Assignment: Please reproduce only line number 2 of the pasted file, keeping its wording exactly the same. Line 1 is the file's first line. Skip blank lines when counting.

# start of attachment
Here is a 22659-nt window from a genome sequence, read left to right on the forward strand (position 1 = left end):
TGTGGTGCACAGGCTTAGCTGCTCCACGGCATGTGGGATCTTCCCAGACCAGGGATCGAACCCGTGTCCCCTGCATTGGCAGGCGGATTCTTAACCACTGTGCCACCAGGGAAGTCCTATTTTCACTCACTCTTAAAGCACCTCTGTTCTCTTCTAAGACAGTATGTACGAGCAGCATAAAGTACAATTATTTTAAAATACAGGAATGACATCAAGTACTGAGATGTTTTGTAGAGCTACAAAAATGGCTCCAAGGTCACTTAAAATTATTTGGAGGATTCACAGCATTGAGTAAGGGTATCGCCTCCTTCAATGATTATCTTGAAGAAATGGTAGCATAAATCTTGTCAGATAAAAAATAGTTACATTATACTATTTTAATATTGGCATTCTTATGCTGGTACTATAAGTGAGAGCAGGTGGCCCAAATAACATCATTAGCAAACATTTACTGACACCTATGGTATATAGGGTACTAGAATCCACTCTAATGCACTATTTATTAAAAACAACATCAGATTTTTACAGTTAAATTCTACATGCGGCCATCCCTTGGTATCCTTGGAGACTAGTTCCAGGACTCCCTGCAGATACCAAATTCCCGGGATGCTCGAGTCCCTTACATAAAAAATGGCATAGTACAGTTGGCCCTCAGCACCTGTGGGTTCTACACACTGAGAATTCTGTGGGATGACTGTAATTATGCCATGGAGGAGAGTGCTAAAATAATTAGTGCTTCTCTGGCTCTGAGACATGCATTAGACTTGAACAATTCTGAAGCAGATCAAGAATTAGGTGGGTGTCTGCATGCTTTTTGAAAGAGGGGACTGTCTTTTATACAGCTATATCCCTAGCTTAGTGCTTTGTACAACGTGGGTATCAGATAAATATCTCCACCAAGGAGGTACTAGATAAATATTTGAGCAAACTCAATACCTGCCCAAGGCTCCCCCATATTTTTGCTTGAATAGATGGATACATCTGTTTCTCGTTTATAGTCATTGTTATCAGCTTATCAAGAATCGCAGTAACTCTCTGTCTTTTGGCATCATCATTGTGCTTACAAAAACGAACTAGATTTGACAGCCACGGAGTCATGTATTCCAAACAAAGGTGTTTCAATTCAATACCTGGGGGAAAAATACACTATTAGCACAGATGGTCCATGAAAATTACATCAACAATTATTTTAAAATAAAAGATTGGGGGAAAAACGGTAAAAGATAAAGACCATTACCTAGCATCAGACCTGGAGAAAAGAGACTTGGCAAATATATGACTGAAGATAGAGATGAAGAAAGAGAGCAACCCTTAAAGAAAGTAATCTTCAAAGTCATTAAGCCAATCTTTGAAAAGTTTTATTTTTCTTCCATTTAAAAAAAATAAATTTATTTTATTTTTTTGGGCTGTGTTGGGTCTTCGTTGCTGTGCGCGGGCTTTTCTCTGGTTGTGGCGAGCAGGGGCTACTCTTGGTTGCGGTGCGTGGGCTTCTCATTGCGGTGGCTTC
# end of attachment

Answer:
TGTGGTGCACAGGCTTAGCTGCTCCACGGCATGTGGGATCTTCCCAGACCAGGGATCGAACCCGTGTCCCCTGCATTGGCAGGCGGATTCTTAACCACTGTGCCACCAGGGAAGTCCTATTTTCACTCACTCTTAAAGCACCTCTGTTCTCTTCTAAGACAGTATGTACGAGCAGCATAAAGTACAATTATTTTAAAATACAGGAATGACATCAAGTACTGAGATGTTTTGTAGAGCTACAAAAATGGCTCCAAGGTCACTTAAAATTATTTGGAGGATTCACAGCATTGAGTAAGGGTATCGCCTCCTTCAATGATTATCTTGAAGAAATGGTAGCATAAATCTTGTCAGATAAAAAATAGTTACATTATACTATTTTAATATTGGCATTCTTATGCTGGTACTATAAGTGAGAGCAGGTGGCCCAAATAACATCATTAGCAAACATTTACTGACACCTATGGTATATAGGGTACTAGAATCCACTCTAATGCACTATTTATTAAAAACAACATCAGATTTTTACAGTTAAATTCTACATGCGGCCATCCCTTGGTATCCTTGGAGACTAGTTCCAGGACTCCCTGCAGATACCAAATTCCCGGGATGCTCGAGTCCCTTACATAAAAAATGGCATAGTACAGTTGGCCCTCAGCACCTGTGGGTTCTACACACTGAGAATTCTGTGGGATGACTGTAATTATGCCATGGAGGAGAGTGCTAAAATAATTAGTGCTTCTCTGGCTCTGAGACATGCATTAGACTTGAACAATTCTGAAGCAGATCAAGAATTAGGTGGGTGTCTGCATGCTTTTTGAAAGAGGGGACTGTCTTTTATACAGCTATATCCCTAGCTTAGTGCTTTGTACAACGTGGGTATCAGATAAATATCTCCACCAAGGAGGTACTAGATAAATATTTGAGCAAACTCAATACCTGCCCAAGGCTCCCCCATATTTTTGCTTGAATAGATGGATACATCTGTTTCTCGTTTATAGTCATTGTTATCAGCTTATCAAGAATCGCAGTAACTCTCTGTCTTTTGGCATCATCATTGTGCTTACAAAAACGAACTAGATTTGACAGCCACGGAGTCATGTATTCCAAACAAAGGTGTTTCAATTCAATACCTGGGGGAAAAATACACTATTAGCACAGATGGTCCATGAAAATTACATCAACAATTATTTTAAAATAAAAGATTGGGGGAAAAACGGTAAAAGATAAAGACCATTACCTAGCATCAGACCTGGAGAAAAGAGACTTGGCAAATATATGACTGAAGATAGAGATGAAGAAAGAGAGCAACCCTTAAAGAAAGTAATCTTCAAAGTCATTAAGCCAATCTTTGAAAAGTTTTATTTTTCTTCCATTTAAAAAAAATAAATTTATTTTATTTTTTTGGGCTGTGTTGGGTCTTCGTTGCTGTGCGCGGGCTTTTCTCTGGTTGTGGCGAGCAGGGGCTACTCTTGGTTGCGGTGCGTGGGCTTCTCATTGCGGTGGCTTC